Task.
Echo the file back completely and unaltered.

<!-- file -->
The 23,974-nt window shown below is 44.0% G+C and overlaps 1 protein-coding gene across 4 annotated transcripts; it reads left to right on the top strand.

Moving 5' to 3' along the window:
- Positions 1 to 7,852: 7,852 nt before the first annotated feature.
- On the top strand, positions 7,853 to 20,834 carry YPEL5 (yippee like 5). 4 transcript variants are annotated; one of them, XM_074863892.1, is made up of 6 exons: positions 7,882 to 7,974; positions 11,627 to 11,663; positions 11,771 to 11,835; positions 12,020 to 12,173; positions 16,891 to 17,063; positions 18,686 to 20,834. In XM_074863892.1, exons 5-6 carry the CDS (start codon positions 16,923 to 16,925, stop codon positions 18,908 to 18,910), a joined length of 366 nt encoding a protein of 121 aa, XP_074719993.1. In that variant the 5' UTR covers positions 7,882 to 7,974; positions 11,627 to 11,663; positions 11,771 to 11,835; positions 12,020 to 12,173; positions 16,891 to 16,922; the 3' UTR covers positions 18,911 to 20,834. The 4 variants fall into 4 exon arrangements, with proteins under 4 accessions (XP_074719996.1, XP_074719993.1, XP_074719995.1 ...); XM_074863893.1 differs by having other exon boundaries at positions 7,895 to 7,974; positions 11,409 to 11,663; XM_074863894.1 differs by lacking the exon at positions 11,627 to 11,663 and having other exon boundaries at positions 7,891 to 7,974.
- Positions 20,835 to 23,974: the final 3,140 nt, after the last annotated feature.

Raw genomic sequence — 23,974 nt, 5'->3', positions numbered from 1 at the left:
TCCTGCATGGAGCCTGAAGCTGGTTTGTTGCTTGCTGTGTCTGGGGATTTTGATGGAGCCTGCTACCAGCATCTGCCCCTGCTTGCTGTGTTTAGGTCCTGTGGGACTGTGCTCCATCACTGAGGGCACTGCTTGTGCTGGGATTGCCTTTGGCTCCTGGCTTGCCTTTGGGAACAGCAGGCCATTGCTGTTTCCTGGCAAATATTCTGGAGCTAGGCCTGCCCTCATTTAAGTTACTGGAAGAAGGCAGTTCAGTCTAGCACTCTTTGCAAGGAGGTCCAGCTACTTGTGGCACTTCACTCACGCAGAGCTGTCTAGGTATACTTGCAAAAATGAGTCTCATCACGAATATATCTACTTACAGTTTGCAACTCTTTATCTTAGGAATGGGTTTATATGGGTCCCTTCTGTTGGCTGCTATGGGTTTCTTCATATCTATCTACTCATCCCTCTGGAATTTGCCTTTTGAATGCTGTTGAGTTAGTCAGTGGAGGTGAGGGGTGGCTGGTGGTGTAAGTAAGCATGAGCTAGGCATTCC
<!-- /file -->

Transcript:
The 23,974-nt window shown below is 44.0% G+C and overlaps 1 protein-coding gene across 4 annotated transcripts; it reads left to right on the top strand.

Moving 5' to 3' along the window:
- Positions 1 to 7,852: 7,852 nt before the first annotated feature.
- On the top strand, positions 7,853 to 20,834 carry YPEL5 (yippee like 5). 4 transcript variants are annotated; one of them, XM_074863892.1, is made up of 6 exons: positions 7,882 to 7,974; positions 11,627 to 11,663; positions 11,771 to 11,835; positions 12,020 to 12,173; positions 16,891 to 17,063; positions 18,686 to 20,834. In XM_074863892.1, exons 5-6 carry the CDS (start codon positions 16,923 to 16,925, stop codon positions 18,908 to 18,910), a joined length of 366 nt encoding a protein of 121 aa, XP_074719993.1. In that variant the 5' UTR covers positions 7,882 to 7,974; positions 11,627 to 11,663; positions 11,771 to 11,835; positions 12,020 to 12,173; positions 16,891 to 16,922; the 3' UTR covers positions 18,911 to 20,834. The 4 variants fall into 4 exon arrangements, with proteins under 4 accessions (XP_074719996.1, XP_074719993.1, XP_074719995.1 ...); XM_074863893.1 differs by having other exon boundaries at positions 7,895 to 7,974; positions 11,409 to 11,663; XM_074863894.1 differs by lacking the exon at positions 11,627 to 11,663 and having other exon boundaries at positions 7,891 to 7,974.
- Positions 20,835 to 23,974: the final 3,140 nt, after the last annotated feature.

Raw genomic sequence — 23,974 nt, 5'->3', positions numbered from 1 at the left:
TCCTGCATGGAGCCTGAAGCTGGTTTGTTGCTTGCTGTGTCTGGGGATTTTGATGGAGCCTGCTACCAGCATCTGCCCCTGCTTGCTGTGTTTAGGTCCTGTGGGACTGTGCTCCATCACTGAGGGCACTGCTTGTGCTGGGATTGCCTTTGGCTCCTGGCTTGCCTTTGGGAACAGCAGGCCATTGCTGTTTCCTGGCAAATATTCTGGAGCTAGGCCTGCCCTCATTTAAGTTACTGGAAGAAGGCAGTTCAGTCTAGCACTCTTTGCAAGGAGGTCCAGCTACTTGTGGCACTTCACTCACGCAGAGCTGTCTAGGTATACTTGCAAAAATGAGTCTCATCACGAATATATCTACTTACAGTTTGCAACTCTTTATCTTAGGAATGGGTTTATATGGGTCCCTTCTGTTGGCTGCTATGGGTTTCTTCATATCTATCTACTCATCCCTCTGGAATTTGCCTTTTGAATGCTGTTGAGTTAGTCAGTGGAGGTGAGGGGTGGCTGGTGGTGTAAGTAAGCATGAGCTAGGCATTCC